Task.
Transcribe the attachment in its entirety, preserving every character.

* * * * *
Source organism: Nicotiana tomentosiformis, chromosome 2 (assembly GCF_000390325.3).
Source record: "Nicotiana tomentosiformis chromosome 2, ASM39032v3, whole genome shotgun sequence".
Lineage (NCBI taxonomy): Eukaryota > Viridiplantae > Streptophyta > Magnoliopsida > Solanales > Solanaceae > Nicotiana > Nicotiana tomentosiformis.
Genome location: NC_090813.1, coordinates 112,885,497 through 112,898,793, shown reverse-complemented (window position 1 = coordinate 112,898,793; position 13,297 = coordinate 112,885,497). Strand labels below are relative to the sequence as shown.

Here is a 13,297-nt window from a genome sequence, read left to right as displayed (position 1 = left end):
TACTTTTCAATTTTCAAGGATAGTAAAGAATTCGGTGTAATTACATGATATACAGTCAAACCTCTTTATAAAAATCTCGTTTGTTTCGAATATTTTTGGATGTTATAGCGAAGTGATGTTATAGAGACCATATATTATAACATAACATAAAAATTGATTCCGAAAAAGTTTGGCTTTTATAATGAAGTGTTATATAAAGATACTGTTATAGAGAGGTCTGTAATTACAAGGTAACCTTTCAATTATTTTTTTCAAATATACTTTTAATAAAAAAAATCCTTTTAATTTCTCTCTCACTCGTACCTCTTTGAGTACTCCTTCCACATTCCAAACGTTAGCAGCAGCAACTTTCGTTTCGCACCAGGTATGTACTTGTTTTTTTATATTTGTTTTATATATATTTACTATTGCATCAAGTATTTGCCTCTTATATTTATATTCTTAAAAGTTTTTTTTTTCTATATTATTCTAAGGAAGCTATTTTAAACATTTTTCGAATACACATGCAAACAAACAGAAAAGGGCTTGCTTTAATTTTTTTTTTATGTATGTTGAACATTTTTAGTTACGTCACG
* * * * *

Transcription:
Source organism: Nicotiana tomentosiformis, chromosome 2 (assembly GCF_000390325.3).
Source record: "Nicotiana tomentosiformis chromosome 2, ASM39032v3, whole genome shotgun sequence".
Lineage (NCBI taxonomy): Eukaryota > Viridiplantae > Streptophyta > Magnoliopsida > Solanales > Solanaceae > Nicotiana > Nicotiana tomentosiformis.
Genome location: NC_090813.1, coordinates 112,885,497 through 112,898,793, shown reverse-complemented (window position 1 = coordinate 112,898,793; position 13,297 = coordinate 112,885,497). Strand labels below are relative to the sequence as shown.

Here is a 13,297-nt window from a genome sequence, read left to right as displayed (position 1 = left end):
TACTTTTCAATTTTCAAGGATAGTAAAGAATTCGGTGTAATTACATGATATACAGTCAAACCTCTTTATAAAAATCTCGTTTGTTTCGAATATTTTTGGATGTTATAGCGAAGTGATGTTATAGAGACCATATATTATAACATAACATAAAAATTGATTCCGAAAAAGTTTGGCTTTTATAATGAAGTGTTATATAAAGATACTGTTATAGAGAGGTCTGTAATTACAAGGTAACCTTTCAATTATTTTTTTCAAATATACTTTTAATAAAAAAAATCCTTTTAATTTCTCTCTCACTCGTACCTCTTTGAGTACTCCTTCCACATTCCAAACGTTAGCAGCAGCAACTTTCGTTTCGCACCAGGTATGTACTTGTTTTTTTATATTTGTTTTATATATATTTACTATTGCATCAAGTATTTGCCTCTTATATTTATATTCTTAAAAGTTTTTTTTTTCTATATTATTCTAAGGAAGCTATTTTAAACATTTTTCGAATACACATGCAAACAAACAGAAAAGGGCTTGCTTTAATTTTTTTTTTATGTATGTTGAACATTTTTAGTTACGTCACG